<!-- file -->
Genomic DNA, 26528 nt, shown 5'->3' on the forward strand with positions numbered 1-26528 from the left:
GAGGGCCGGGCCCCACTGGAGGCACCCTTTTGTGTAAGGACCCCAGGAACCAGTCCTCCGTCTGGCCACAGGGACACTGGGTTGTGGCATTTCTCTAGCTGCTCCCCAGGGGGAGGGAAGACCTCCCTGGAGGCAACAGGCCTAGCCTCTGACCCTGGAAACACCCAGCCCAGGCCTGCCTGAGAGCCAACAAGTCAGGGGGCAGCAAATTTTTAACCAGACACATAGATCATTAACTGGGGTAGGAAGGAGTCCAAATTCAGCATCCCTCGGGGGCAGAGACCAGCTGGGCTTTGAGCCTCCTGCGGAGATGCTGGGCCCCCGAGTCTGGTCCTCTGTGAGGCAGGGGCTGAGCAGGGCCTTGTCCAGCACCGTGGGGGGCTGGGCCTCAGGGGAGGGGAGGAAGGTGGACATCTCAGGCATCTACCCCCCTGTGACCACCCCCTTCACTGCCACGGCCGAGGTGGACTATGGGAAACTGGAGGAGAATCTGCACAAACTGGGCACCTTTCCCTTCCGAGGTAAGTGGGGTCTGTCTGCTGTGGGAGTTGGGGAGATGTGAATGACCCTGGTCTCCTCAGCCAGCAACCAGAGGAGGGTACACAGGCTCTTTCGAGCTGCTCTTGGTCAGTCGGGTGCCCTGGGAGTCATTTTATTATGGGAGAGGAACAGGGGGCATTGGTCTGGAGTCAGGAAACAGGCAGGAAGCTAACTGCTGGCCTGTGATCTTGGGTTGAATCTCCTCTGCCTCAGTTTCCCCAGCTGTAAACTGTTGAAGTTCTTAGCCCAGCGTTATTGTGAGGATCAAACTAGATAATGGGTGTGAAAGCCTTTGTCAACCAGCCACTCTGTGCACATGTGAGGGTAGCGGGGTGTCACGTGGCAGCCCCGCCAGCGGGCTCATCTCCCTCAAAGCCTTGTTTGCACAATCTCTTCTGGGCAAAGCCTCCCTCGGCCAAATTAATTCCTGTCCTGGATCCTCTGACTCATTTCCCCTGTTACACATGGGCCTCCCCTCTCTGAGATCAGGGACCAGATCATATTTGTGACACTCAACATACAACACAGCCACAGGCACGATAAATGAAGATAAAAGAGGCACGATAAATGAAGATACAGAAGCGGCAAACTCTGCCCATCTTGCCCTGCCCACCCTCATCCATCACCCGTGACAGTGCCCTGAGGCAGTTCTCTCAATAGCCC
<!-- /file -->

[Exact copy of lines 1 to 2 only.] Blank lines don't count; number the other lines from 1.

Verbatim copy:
Genomic DNA, 26528 nt, shown 5'->3' on the forward strand with positions numbered 1-26528 from the left:
GAGGGCCGGGCCCCACTGGAGGCACCCTTTTGTGTAAGGACCCCAGGAACCAGTCCTCCGTCTGGCCACAGGGACACTGGGTTGTGGCATTTCTCTAGCTGCTCCCCAGGGGGAGGGAAGACCTCCCTGGAGGCAACAGGCCTAGCCTCTGACCCTGGAAACACCCAGCCCAGGCCTGCCTGAGAGCCAACAAGTCAGGGGGCAGCAAATTTTTAACCAGACACATAGATCATTAACTGGGGTAGGAAGGAGTCCAAATTCAGCATCCCTCGGGGGCAGAGACCAGCTGGGCTTTGAGCCTCCTGCGGAGATGCTGGGCCCCCGAGTCTGGTCCTCTGTGAGGCAGGGGCTGAGCAGGGCCTTGTCCAGCACCGTGGGGGGCTGGGCCTCAGGGGAGGGGAGGAAGGTGGACATCTCAGGCATCTACCCCCCTGTGACCACCCCCTTCACTGCCACGGCCGAGGTGGACTATGGGAAACTGGAGGAGAATCTGCACAAACTGGGCACCTTTCCCTTCCGAGGTAAGTGGGGTCTGTCTGCTGTGGGAGTTGGGGAGATGTGAATGACCCTGGTCTCCTCAGCCAGCAACCAGAGGAGGGTACACAGGCTCTTTCGAGCTGCTCTTGGTCAGTCGGGTGCCCTGGGAGTCATTTTATTATGGGAGAGGAACAGGGGGCATTGGTCTGGAGTCAGGAAACAGGCAGGAAGCTAACTGCTGGCCTGTGATCTTGGGTTGAATCTCCTCTGCCTCAGTTTCCCCAGCTGTAAACTGTTGAAGTTCTTAGCCCAGCGTTATTGTGAGGATCAAACTAGATAATGGGTGTGAAAGCCTTTGTCAACCAGCCACTCTGTGCACATGTGAGGGTAGCGGGGTGTCACGTGGCAGCCCCGCCAGCGGGCTCATCTCCCTCAAAGCCTTGTTTGCACAATCTCTTCTGGGCAAAGCCTCCCTCGGCCAAATTAATTCCTGTCCTGGATCCTCTGACTCATTTCCCCTGTTACACATGGGCCTCCCCTCTCTGAGATCAGGGACCAGATCATATTTGTGACACTCAACATACAACACAGCCACAGGCACGATAAATGAAGATAAAAGAGGCACGATAAATGAAGATACAGAAGCGGCAAACTCTGCCCATCTTGCCCTGCCCACCCTCATCCATCACCCGTGACAGTGCCCTGAGGCAGTTCTCTCAATAGCCC